Monday, June 20, 2016

The Changing Political Party Identification in America

With the 2016 primary pretty much over, it's interesting to see that a significant portion of Americans from both sides of the political spectrum are completely disenchanted with their current choices for president and their political party of choice.  A Gallup poll from early 2016 may help explain why we see favourable/unfavourable polling like this for Hillary Clinton:

...and find that Donald Trump currently has a favourable rating from 34.1 percent of the electorate and an unfavourable rating from 58.4 percent of the electorate, resulting in a spread of -24.3 percent compared to Hillary Clinton's  -18.1 percent.  In both cases, the remaining two candidates hardly have anything to be proud of given that they are seen by a minority of American voters as an acceptable presidential candidate.

The Gallup poll explains at least some of this political disenchantment.  Of the 12,137 adults polled, only 29 percent identified as Democrats and 26 percent identified as Republicans.  This leaves 42 percent of American adults identifying themselves as political independents.  This is the fifth consecutive year that 40 percent or more of American voters have identified themselves as independents which, as you can see on this graph, leaves those who identify themselves as Democrats and Republicans at (Democrats) or near (Republicans) record lows going back to the late 1980s:

This rise in political independence is related to growing voter frustration with the Congressional/Presidential gridlock in Washington.  A poll by Gallup in early 2016 showed that 16 percent of those polled felt that "government" was the top U.S. problem for the second straight year, ahead of the economy which was the biggest problem for only 13 percent of those polled.  Here is a graph showing how Congressional job approval has declined substantially since 2009 and how it remains close to seven year lows:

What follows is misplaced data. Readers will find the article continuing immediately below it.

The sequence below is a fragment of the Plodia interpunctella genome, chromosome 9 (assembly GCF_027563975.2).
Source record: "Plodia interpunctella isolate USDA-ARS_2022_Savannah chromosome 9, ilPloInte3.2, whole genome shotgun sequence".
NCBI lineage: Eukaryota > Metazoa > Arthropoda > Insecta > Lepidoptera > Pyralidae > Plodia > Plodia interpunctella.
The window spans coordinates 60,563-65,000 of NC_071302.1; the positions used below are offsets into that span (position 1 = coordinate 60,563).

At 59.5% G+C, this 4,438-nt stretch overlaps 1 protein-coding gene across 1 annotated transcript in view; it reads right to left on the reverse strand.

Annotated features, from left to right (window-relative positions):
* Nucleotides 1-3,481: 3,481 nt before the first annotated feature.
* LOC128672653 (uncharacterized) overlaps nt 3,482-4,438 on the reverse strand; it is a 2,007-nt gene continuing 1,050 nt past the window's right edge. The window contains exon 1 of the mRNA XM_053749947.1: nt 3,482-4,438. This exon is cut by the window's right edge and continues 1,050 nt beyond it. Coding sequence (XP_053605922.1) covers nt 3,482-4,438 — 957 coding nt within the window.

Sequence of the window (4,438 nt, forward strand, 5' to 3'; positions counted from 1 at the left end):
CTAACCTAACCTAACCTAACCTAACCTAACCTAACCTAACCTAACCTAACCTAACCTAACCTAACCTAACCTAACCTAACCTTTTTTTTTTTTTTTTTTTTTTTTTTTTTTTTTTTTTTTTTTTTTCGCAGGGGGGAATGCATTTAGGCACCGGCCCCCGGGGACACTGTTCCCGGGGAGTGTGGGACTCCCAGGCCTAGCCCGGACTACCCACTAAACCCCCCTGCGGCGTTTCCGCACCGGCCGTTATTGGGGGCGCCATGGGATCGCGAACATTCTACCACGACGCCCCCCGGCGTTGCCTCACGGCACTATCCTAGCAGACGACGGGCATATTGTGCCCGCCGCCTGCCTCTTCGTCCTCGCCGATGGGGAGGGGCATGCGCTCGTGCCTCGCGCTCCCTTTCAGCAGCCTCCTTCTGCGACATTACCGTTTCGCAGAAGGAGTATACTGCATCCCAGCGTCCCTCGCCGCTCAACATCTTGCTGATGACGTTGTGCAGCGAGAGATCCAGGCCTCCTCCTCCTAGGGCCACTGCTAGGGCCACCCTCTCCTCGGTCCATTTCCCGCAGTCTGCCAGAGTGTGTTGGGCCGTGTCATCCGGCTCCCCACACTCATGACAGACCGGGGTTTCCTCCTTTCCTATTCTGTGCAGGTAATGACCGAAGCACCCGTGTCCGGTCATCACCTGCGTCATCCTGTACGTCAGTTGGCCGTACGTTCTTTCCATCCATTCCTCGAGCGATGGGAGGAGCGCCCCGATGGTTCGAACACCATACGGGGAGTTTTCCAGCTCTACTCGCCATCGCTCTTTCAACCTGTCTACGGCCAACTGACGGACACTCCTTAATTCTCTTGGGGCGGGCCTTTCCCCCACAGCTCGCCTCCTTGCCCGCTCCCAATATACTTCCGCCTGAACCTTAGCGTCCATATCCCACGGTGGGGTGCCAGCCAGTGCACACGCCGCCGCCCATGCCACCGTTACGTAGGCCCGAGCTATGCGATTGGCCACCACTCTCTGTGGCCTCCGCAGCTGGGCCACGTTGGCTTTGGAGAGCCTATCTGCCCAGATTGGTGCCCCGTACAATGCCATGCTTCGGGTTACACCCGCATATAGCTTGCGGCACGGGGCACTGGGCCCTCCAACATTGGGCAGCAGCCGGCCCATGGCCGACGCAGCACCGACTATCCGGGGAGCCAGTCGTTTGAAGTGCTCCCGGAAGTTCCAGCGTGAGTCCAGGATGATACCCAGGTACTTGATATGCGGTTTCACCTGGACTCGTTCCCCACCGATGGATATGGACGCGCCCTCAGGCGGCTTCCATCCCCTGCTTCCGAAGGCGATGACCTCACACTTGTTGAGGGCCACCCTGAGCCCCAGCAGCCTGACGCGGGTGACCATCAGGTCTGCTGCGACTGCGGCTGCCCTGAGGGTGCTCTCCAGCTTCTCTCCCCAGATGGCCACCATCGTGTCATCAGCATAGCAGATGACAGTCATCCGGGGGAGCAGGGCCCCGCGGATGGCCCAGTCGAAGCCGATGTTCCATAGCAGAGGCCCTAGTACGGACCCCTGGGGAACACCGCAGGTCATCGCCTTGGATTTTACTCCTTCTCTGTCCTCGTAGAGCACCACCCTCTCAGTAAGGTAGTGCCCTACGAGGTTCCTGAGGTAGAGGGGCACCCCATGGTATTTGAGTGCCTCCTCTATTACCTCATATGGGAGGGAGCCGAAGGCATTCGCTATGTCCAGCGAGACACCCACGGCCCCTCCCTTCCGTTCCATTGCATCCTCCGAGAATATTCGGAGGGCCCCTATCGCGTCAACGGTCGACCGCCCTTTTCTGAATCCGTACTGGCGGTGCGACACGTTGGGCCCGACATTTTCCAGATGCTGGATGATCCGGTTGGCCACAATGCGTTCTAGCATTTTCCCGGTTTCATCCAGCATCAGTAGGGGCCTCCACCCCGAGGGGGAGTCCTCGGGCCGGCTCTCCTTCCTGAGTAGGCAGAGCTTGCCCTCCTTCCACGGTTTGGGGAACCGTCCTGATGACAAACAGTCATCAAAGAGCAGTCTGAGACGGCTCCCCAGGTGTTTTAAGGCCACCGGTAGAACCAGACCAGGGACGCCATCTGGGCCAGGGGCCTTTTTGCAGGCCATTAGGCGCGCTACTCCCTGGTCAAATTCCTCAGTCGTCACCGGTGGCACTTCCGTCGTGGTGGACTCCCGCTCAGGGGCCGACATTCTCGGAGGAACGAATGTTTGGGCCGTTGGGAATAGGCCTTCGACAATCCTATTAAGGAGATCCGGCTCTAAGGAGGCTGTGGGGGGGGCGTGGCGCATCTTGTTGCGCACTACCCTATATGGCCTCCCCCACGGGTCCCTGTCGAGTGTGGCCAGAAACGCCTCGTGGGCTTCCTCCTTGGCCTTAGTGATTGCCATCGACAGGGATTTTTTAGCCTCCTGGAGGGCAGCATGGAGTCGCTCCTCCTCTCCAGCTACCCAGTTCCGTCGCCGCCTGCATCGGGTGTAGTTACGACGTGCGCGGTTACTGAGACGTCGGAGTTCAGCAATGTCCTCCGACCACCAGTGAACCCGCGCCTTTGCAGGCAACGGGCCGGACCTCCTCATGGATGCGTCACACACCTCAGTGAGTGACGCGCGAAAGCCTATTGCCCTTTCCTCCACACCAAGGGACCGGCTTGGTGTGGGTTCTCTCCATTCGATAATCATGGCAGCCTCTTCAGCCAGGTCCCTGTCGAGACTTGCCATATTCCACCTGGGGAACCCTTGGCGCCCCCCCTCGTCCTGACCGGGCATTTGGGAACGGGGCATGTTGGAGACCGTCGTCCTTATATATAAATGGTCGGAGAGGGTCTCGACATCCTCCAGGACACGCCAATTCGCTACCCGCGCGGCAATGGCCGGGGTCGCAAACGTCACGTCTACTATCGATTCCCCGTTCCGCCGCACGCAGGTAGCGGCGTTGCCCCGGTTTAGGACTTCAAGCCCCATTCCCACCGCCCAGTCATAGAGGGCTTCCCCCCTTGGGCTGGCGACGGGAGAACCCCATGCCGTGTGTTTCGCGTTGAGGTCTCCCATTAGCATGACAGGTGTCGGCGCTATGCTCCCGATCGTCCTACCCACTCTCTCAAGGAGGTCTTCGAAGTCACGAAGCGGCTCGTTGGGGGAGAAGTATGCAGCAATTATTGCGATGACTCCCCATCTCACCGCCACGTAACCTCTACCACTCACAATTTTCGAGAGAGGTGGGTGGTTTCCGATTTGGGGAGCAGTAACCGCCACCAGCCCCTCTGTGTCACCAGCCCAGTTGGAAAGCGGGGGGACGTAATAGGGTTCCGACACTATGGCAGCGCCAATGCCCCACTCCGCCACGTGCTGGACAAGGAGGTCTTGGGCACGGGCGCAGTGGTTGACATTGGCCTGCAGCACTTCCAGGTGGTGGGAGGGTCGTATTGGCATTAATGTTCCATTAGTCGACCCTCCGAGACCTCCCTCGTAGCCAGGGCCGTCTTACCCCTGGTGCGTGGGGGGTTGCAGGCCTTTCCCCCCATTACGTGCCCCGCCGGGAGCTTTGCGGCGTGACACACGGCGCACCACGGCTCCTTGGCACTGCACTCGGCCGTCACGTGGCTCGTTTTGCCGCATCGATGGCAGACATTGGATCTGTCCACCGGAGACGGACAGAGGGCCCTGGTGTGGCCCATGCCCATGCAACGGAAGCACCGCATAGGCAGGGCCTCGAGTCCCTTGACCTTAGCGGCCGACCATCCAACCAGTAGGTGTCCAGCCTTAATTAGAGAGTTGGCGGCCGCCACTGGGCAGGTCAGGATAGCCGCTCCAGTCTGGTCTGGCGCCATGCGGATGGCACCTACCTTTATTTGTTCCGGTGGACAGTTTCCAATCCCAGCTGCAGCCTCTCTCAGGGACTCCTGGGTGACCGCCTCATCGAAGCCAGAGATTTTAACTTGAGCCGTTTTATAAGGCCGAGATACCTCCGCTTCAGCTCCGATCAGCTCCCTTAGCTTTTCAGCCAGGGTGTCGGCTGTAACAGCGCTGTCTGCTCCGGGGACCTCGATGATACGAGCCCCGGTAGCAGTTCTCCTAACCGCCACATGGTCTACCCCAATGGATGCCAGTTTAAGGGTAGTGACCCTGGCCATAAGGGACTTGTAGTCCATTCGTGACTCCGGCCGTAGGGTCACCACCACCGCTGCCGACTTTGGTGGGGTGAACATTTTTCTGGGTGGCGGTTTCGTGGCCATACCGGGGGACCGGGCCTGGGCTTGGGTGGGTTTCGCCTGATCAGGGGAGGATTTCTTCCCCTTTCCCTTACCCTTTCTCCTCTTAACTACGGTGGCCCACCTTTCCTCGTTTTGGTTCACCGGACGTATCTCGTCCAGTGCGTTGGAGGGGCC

As well, party favourability rankings are very low with only 43 percent of Americans viewing the Democratic Party favourably and only 38 percent viewing the Republican Party favourably as shown on this graph which shows political party favourability going back to 1993:

The upside of the growing move toward political independence actually seems to favour both sides of the political spectrum equally.  When those who declared themselves as independents were asked whether they lean toward the political right or left, an additional 16 percent said that they favoured the Democrats for a combined total of 45 percent.  An additional 16 percent said that they favoured the Republicans for a combined total of 42 percent.

All of this political dissatisfaction has led to the rise of two candidates that represented something different; Bernie Sanders and Donald Trump.  Both candidates have stood firmly against the puppeteers that are now marginally in control of their respective political parties, much to the delight of a significant portion of Americans who, for the first time in decades, have actually seen that there are millions of voters who agree that the current partisan system is broken.


  1. I don't know how you could go about it but America needs a proportional congress where the Green Party, libertarian, communist, conservative, constitutional parties all have a chance to win of seats in congress based on the percentage of votes. I think also if the US went to this type of system a lot more votes would be cast for the 3rd parties as the votes would matter. This two party system is so broken and captured and corrupted its not even funny.

  2. Debates should not be limited to candidates of the establishment. Whoever is on the ballot should be at the debates.